The math is simple for fulfilling President Biden’s climate goals: half of all automobiles and SUVs purchased in 2030 must be electric. The president and major automakers aim to announce a pledge next week to attain at least 40% by then, with the possibility of reaching 50% with hefty federal investment.
The White House has a problem translating the president’s strong rhetoric into reality, as evidenced by the optional promise, which is still being negotiated. The government is grappling with reforming the transportation industry, which is America’s largest source of carbon emissions, with UN climate talks just 312 months away. The discussions highlight the challenge of changing course after 4 years of environmental regress. While Biden’s team can design new guidelines, they won’t be enough to compensate for the climate-warming pollution created by the Trump administration’s decision to lower vehicle standards.
The administration also has the difficult problem of reaching a deal with the United Auto Workers, the country’s largest auto union, to increase electric vehicle sales considerably. “The UAW is currently in negotiations and has not achieved an agreement at this time,” said Brian Rothenberg, a union spokesperson. In a phone interview, Jody Freeman, the director of Harvard Law School’s environmental and energy law department, expressed confidence that the White House will produce a strategy by the year’s conclusion to meet its target of halving US emissions by 2030 relative to 2005 levels. However, she warned, each one of these policies confronts political and legal challenges.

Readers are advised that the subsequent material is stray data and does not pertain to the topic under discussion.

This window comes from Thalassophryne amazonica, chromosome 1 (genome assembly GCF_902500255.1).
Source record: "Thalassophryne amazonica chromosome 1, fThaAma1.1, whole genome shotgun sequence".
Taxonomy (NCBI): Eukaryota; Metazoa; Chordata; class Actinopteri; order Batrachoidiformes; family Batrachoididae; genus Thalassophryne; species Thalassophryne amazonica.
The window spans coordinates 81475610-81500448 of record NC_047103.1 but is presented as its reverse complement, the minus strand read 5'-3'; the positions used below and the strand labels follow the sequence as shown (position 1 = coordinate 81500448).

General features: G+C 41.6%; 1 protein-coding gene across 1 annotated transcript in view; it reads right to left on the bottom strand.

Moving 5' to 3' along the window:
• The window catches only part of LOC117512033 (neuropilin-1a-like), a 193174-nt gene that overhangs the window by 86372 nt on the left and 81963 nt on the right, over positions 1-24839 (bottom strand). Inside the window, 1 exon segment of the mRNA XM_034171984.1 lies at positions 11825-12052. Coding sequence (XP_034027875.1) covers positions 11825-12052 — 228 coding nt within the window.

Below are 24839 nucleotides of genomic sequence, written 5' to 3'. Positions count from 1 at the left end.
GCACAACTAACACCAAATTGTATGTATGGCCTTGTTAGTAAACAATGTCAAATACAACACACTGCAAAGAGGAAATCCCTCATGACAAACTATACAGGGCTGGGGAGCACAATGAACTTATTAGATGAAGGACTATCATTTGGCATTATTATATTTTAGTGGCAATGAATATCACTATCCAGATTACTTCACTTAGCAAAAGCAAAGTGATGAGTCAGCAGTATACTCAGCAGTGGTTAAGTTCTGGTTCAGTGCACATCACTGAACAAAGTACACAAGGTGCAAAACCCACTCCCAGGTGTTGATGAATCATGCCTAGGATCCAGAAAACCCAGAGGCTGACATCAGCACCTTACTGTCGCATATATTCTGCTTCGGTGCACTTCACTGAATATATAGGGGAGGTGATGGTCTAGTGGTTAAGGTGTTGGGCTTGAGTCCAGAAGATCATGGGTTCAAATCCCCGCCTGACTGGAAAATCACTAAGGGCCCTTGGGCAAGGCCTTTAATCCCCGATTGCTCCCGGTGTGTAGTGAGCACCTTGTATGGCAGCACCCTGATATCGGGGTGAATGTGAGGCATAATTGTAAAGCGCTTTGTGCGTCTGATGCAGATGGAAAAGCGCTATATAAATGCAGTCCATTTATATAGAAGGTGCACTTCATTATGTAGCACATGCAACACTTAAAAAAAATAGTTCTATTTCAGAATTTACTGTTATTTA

“There’s a war going on all fronts. In Congress, there is a fight going on. In the courtroom, there is a war raging. “It’s a race against the clock,” she explained. “And that is what it means to lead the country.” The administration’s plan to convert the nation’s auto fleet to electric cars powered by renewable energy is key to the country’s goal of becoming carbon neutral by 2050. By 2035, the country must stop selling gas and diesel cars, which implies that by 2030, 50% of all new vehicles must be electric. “By 2030, you have to be in the 50% range or higher. Chet France, a former senior administrator in the EPA’s Office of the Transportation and Air Quality who currently works as an advisor for the Environmental Defense Fund, said, “It has to be firm.” “If we don’t take that seriously, we won’t take the long-term climate goals seriously.”
On the other hand, automakers have stated that they require a significant federal expenditure in a nation countrywide network of electric vehicle charging stations, as well as billions more in terms of tax credits and incentives to help them retool their facilities. One of the most significant obstacles to selling battery-powered vehicles is overcoming drivers’ fears of not finding places to plug in and recharge. There are currently only 100,000 public charging platforms nationwide, with just about 18,000 of those offering fast chargers worthy of rapid fill-ups. Current models can go between 130 and 400 miles on a single charge, with a usual range of 250 to 300 miles.